alcohol abuse, Anti-Defamation League of the B'nai B'rith, Arabs, Atlanta, Bill Clinton, Bill vs. Jimmy, Billy Beer, Billy Carter, celebarrassments, death by pancreatic cancer, down syndrome, down's syndrome, Georgia, Iranian Hostage Crisis, Jews, Jimmy Carter, Mark Thatcher, methamphetamine, Muammar al-Gaddafi, pancreatic cancer, President Carter, President Clinton, Redneck Power!, Roger Clinton, Ronald Reagan, Schlitz, slackjawed halfwits, Ted Kennedy, Twins, William Alton Carter III, Zeituni Onyango
“The Embryo split in two, but it didn’t split equally. All the purity and strength went into Julius. All the crap that was left over went into what you see in the mirror every morning.”
There is one man beside whom all other celebarrasments* pale in comparison, an iconic vision of wasted genes to whom the likes of Roger Clinton, Zeituni Onyango and Mark Thatcher must all take a back seat. Billy Carter was the alpha and omega of cringeworthy relations.
Although James Earl Carter was very nearly a Rhodes Scholar, little brother Billy had trouble simply walking upright. Where the elder Carter boy tended to be precise and methodical, Billy was full of alcohol-fueled bombast. Billy stuck to Jimmy like gum on a tennis shoe until late in the beleaguered Carter Presidency, when facing a primary challenge from party loyalist Ted Kennedy, Jimmy was forced to denounce his brother.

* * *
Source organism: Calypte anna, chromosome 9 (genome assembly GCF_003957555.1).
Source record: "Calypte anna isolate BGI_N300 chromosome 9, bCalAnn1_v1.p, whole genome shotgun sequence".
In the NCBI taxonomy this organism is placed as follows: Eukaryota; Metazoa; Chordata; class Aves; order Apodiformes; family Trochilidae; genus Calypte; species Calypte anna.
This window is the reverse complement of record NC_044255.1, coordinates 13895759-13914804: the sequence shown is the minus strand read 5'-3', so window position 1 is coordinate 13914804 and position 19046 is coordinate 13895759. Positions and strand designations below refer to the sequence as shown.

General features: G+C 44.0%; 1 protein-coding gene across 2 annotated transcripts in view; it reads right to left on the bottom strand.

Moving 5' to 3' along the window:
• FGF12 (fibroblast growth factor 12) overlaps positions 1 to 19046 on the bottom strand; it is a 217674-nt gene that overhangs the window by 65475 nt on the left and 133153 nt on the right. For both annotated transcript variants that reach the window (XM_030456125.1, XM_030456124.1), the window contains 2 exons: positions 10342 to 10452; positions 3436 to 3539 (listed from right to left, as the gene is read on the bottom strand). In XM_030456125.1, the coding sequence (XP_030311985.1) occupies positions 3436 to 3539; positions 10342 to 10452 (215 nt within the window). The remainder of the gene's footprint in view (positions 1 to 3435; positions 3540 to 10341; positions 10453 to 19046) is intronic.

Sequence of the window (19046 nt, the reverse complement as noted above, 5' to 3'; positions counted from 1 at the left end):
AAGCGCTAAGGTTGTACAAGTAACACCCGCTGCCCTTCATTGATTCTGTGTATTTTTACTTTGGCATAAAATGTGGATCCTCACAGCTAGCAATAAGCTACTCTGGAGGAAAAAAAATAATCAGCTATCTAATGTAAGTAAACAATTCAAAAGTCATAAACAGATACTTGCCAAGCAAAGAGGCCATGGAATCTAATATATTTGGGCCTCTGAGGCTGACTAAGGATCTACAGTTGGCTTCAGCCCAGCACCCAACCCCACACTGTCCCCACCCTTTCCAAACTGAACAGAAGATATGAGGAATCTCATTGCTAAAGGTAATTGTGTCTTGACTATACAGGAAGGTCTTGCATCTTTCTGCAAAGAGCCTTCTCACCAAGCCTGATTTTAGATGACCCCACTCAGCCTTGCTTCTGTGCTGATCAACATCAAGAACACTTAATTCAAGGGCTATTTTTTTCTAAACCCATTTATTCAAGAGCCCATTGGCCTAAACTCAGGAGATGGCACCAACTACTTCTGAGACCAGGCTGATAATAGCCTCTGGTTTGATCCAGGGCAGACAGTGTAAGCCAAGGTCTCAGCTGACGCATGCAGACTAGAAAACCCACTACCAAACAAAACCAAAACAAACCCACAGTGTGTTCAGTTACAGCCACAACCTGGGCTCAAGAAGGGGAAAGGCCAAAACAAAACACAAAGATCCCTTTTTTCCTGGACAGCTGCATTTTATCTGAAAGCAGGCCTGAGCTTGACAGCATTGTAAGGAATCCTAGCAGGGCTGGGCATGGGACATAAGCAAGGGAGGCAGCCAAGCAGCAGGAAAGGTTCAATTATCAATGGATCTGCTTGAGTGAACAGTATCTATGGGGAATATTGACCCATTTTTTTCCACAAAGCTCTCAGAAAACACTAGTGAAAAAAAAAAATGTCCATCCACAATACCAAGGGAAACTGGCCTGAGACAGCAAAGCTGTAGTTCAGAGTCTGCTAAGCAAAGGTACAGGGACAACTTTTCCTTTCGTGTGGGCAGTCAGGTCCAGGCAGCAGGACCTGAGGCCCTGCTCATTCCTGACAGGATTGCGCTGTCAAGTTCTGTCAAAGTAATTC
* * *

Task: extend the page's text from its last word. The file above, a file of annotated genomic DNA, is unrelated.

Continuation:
Until then, however, Billy was able to wreak all manner of mischief. His disastrous sponsorship of Billy Beer only highlighted his pitiable alcoholism. Likewise, pissing on the tarmac of the Atlanta airport in full sight of the press while awaiting the arrival a Libyan cohort from whose terror-funding government he took a variety of gifts and payments did little to help his brother’s malaise-ridden presidency.
The Anti-Defamation League of the B’nai B’rith called out Billy for his unseemly relationship with Col. Muammar al-Gaddafi, but the slack-jawed redneck wasn’t concerned. Said Billy sagely, “All I can say is there is a hell of a lot more Arabs than there is Jews.”
Although Billy Carter would live until pancreatic cancer claimed him at the age of 51 in 1988, in many ways he died on January 20th, 1981 as Ronald Reagan took office. It was as if after a dismal economy, the 444-day hostage crisis and an electoral beatdown at the hands of Reagan, Jimmy Carter’s presidential legacy was already in tatters, and there was nothing left for Billy to do.